On Tuesday, February 7, 2012, the San Diego City Attorney's office declared that Los Angeles Laker player Kobe Bryant would not be charged with assault arising from an incident that occurred last August.
Alleged victim, Thomas Hagos, 20, asserted that Bryant assaulted him while both were attending church in the upscale neighborhood of Carmel Valley. California Penal Code §240 makes it unlawful for any person to make an unlawful attempt, couple with present ability, to commit violent injury to another.
Hagos claimed that Bryant had aggressively grabbed his arm accusing the 20 year old of having tried to take his picture. Hagos was taken to the hospital with a minor wrist sprain.
It is important to remember that with an assault charge, no actual harm or injury needs to occur for a person to be found guilty. However, in order for a person to be convicted, the government must prove that there is evidence that proves he is guilty beyond a reasonable doubt. This means that the prosecutor must demonstrate that the evidence presented in court leads the jury to believe that there is no other explanation, but that the defendant committed assault.
In many situations, there is not enough evidence for a conviction. It is difficult to prove an assault case, because it is hard to determine the person's intent to harm, especially when it results in no injury. In an assault case, the prosecution will interview witnesses, medical reports, and other evidence that may exist at the scene. In the case against the basketball star, the strongest evidence would be that of witnesses who saw the altercation take place.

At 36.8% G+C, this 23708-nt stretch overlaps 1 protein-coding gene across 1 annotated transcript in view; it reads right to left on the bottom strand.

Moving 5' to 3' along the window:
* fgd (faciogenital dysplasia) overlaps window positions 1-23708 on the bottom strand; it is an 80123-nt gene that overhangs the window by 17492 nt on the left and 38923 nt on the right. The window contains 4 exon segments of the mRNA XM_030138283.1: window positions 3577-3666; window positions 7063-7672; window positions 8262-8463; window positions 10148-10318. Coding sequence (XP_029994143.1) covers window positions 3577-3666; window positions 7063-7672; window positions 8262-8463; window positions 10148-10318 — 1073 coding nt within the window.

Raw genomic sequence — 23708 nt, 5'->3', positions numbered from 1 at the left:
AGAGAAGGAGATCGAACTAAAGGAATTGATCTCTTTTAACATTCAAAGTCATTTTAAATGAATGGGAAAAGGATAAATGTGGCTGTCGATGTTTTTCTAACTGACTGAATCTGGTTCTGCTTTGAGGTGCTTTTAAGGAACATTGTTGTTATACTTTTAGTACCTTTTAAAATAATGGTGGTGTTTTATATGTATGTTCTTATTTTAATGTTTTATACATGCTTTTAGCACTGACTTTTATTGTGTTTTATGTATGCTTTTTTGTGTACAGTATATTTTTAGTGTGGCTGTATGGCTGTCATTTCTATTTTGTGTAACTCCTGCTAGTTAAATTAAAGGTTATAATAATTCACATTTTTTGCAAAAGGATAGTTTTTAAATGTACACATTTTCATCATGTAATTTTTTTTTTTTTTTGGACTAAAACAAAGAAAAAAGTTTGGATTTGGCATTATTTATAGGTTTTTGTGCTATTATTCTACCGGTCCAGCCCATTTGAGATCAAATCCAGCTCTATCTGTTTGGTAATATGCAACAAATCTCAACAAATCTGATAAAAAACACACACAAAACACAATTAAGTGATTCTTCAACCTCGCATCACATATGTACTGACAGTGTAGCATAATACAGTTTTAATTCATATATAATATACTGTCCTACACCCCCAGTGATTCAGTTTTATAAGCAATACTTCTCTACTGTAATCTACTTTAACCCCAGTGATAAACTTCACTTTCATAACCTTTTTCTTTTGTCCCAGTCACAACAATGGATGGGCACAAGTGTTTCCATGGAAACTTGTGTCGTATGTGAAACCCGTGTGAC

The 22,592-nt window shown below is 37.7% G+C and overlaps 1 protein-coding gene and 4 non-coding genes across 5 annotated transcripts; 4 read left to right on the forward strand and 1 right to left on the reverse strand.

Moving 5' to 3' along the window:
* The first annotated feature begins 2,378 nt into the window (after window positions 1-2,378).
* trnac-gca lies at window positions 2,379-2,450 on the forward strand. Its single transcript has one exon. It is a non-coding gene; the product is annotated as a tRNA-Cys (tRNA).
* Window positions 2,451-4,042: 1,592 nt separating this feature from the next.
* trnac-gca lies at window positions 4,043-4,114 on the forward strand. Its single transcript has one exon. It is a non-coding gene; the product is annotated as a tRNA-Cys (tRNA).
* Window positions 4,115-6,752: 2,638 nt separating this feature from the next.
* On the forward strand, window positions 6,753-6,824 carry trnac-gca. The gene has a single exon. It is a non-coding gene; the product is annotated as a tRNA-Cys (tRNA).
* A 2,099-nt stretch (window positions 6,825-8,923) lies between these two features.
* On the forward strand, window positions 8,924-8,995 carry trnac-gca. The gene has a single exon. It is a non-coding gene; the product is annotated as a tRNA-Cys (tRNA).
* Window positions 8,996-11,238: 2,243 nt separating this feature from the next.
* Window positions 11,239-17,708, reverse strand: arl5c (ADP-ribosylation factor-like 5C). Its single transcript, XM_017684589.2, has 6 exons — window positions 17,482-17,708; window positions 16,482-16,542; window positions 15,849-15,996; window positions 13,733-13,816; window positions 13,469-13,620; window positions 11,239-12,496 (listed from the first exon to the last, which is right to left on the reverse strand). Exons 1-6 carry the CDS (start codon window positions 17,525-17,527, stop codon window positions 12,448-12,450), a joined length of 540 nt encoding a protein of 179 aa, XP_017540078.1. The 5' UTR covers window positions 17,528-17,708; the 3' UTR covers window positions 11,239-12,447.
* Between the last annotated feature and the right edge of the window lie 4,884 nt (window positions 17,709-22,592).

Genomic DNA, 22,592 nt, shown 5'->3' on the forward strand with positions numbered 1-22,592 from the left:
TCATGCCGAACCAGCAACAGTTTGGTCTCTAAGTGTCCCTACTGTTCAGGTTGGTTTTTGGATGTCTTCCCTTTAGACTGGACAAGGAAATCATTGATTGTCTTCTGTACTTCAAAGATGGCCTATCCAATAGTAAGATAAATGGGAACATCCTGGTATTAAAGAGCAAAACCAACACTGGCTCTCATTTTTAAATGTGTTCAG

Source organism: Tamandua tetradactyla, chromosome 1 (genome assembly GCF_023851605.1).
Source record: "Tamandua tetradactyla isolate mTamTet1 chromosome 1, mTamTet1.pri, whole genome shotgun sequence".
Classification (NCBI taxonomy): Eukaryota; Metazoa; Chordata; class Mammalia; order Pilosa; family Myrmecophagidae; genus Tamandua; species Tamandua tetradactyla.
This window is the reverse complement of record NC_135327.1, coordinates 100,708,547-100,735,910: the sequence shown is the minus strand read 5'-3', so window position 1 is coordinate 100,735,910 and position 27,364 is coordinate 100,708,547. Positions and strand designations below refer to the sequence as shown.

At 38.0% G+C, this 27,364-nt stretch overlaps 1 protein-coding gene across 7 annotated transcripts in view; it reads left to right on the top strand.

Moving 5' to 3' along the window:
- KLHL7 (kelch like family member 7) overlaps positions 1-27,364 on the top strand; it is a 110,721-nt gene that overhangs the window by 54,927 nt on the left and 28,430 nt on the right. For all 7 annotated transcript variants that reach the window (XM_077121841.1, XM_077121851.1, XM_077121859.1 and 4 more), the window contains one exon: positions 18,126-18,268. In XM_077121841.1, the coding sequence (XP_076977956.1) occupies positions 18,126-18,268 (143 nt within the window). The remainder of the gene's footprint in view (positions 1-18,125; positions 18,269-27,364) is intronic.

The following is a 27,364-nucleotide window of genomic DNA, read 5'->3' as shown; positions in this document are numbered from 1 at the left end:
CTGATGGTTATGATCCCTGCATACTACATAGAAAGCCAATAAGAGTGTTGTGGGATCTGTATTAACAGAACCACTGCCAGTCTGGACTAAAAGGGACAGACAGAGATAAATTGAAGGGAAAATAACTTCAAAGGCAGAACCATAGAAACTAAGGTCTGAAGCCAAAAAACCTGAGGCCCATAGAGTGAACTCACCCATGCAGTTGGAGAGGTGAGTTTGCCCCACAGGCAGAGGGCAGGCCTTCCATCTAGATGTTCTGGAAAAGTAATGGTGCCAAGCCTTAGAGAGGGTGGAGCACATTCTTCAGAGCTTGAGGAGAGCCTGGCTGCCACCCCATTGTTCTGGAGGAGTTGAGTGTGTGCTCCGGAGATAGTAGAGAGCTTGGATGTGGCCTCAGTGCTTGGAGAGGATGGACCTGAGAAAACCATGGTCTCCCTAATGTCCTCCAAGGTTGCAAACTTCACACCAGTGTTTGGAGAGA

Due to the fact that no injury is required, there is a lot of room for false allegations in a San Diego Assault case. In situations with celebrities, the government has to be very careful in what charges they bring. They must make sure that there are actual facts and evidence to support the charge, and not just an overzealous fan who wants their moment in the limelight.
In the assault case that was dismissed today, the prosecutor, Jan Goldsmith, did her job diligently. Stating that "as prosecutors we cannot ethically file a criminal case when we lack sufficient evidence to prove the case beyond a reasonable doubt".
When it seems that there is sufficient evidence to bring charges forward, it is the job of the San Diego Criminal Defense attorney to cast doubt on the evidence presented. They must weaken the supporting evidence so that the jury cannot reach the conclusion that the evidence proves the case beyond a reasonable doubt.
The argument presented can make or break the case. That is why it is important to consult with a knowledgeable professional so discuss the strength of the evidence and possible defenses. The most favorable outcome is what your attorney will fight for so that you can get your case dismissed like Kobe Bryant's.